“Medically assisted dying laws are changing, and it’s about time” Andre Picard September 11, 2019, The Globe and Mail

Jori Reiken
2 min readApr 12, 2021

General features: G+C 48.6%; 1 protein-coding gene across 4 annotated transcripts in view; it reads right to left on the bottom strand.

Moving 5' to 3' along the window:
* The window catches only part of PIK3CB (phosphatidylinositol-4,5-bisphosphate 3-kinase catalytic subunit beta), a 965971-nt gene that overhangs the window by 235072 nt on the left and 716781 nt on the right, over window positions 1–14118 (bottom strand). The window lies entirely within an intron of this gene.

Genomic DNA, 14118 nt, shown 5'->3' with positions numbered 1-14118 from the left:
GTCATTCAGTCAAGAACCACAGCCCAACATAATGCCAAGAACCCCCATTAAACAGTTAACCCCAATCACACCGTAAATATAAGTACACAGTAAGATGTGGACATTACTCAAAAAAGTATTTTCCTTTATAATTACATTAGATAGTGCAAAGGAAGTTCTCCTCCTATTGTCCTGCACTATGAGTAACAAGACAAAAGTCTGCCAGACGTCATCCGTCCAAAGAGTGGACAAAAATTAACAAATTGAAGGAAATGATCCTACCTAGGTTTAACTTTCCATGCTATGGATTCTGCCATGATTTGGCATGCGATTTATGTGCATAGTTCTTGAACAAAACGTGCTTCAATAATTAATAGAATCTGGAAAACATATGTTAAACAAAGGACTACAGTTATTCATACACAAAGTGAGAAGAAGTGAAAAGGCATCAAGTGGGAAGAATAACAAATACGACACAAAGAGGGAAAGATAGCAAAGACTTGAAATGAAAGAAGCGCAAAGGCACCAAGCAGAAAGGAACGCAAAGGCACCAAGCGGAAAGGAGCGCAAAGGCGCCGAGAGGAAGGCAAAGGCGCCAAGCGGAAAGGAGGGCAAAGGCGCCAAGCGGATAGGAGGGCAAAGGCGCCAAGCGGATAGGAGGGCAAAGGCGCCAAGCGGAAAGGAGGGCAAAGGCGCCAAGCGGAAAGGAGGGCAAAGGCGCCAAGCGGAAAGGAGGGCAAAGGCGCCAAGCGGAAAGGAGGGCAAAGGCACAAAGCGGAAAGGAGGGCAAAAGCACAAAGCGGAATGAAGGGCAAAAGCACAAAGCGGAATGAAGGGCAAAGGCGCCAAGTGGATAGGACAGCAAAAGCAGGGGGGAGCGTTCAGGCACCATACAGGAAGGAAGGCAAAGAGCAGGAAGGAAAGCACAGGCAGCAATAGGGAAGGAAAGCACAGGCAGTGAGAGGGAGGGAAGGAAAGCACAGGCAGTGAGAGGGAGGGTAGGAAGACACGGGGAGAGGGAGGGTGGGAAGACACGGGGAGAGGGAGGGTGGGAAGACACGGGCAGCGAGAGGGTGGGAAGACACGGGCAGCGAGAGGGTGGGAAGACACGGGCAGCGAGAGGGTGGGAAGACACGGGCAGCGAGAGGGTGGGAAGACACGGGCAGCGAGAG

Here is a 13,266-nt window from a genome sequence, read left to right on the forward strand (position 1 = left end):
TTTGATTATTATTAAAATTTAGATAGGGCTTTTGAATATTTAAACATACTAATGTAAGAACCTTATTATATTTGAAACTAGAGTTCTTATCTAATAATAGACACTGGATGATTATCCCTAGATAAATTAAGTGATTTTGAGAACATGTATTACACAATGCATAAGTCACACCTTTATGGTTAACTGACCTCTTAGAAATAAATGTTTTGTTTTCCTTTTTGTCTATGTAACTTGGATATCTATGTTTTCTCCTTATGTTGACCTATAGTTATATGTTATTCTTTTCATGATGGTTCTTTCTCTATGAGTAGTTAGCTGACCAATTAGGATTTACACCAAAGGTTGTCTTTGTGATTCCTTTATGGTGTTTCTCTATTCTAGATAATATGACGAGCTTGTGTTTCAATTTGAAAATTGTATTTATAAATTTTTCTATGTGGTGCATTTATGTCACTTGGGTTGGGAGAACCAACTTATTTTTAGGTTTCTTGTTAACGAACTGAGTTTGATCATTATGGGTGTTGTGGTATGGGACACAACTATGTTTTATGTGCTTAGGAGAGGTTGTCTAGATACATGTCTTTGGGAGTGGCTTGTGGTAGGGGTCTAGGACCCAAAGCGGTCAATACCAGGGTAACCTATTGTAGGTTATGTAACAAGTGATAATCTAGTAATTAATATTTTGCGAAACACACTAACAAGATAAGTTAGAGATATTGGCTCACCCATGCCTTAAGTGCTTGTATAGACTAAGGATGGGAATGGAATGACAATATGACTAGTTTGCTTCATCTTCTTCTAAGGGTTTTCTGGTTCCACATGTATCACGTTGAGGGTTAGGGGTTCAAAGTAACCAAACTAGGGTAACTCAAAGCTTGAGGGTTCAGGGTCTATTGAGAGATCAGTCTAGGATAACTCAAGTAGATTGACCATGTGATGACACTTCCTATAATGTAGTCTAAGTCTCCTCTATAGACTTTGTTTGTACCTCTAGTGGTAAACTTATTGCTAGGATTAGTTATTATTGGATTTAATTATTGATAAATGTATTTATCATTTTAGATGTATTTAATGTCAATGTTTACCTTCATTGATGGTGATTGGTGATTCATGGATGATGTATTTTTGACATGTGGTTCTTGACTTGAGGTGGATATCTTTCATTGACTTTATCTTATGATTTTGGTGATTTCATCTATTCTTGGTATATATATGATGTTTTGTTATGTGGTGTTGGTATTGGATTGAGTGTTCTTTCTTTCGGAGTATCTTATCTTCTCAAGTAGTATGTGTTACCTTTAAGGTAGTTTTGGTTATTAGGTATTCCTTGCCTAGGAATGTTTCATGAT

This article is about the laws of medically assisted dying in Canada. The author uses evidence from two cases that were seen by Justice Christine Baudouin of the Quebec Superior Court, the Justices views on the law, his own views. By writing this article, Picard is trying to show that the “reasonably foreseeable” clause is unconstitutional and should be reformed. What does “reasonably foreseeable” mean? Well, there is the literal rule which means, “the statute should be applied literally, regardless of weather the judge approves or disapproves of its result.” (pg. 123) That still doesn’t answer the question, because what is deemed reasonable to some people if going to be different to what others deem to be reasonable. The article shows that the reason for the clause is to make sure people are not coerced into making the decision to die prematurely, but also argues that if a person is in a healthy state of mind, they should be able to make their own decision as to if and when they are going to die. “The perception of the intent of the law, however, is selective and varies with socioeconomic, cultural, and democratic variables.” (pg. 243) This quote from the textbook makes me believe that maybe this law is to promote more people from using the health care system for longer. This way the health care professionals make more money if they are doing more to treat a patient. This could show the hierarchy and who this law is really meant for, instead of being for the patient, could this law really be for the doctors? That I am not sure about. The article continues on with a future case will be tried in November in British Columbia, right now, it has been said that her death is not reasonably foreseeable, what will this judge do? Will this judge see that her death is too far away or will the judge grant the medically assisted suicide to prevent further suffering with the patient.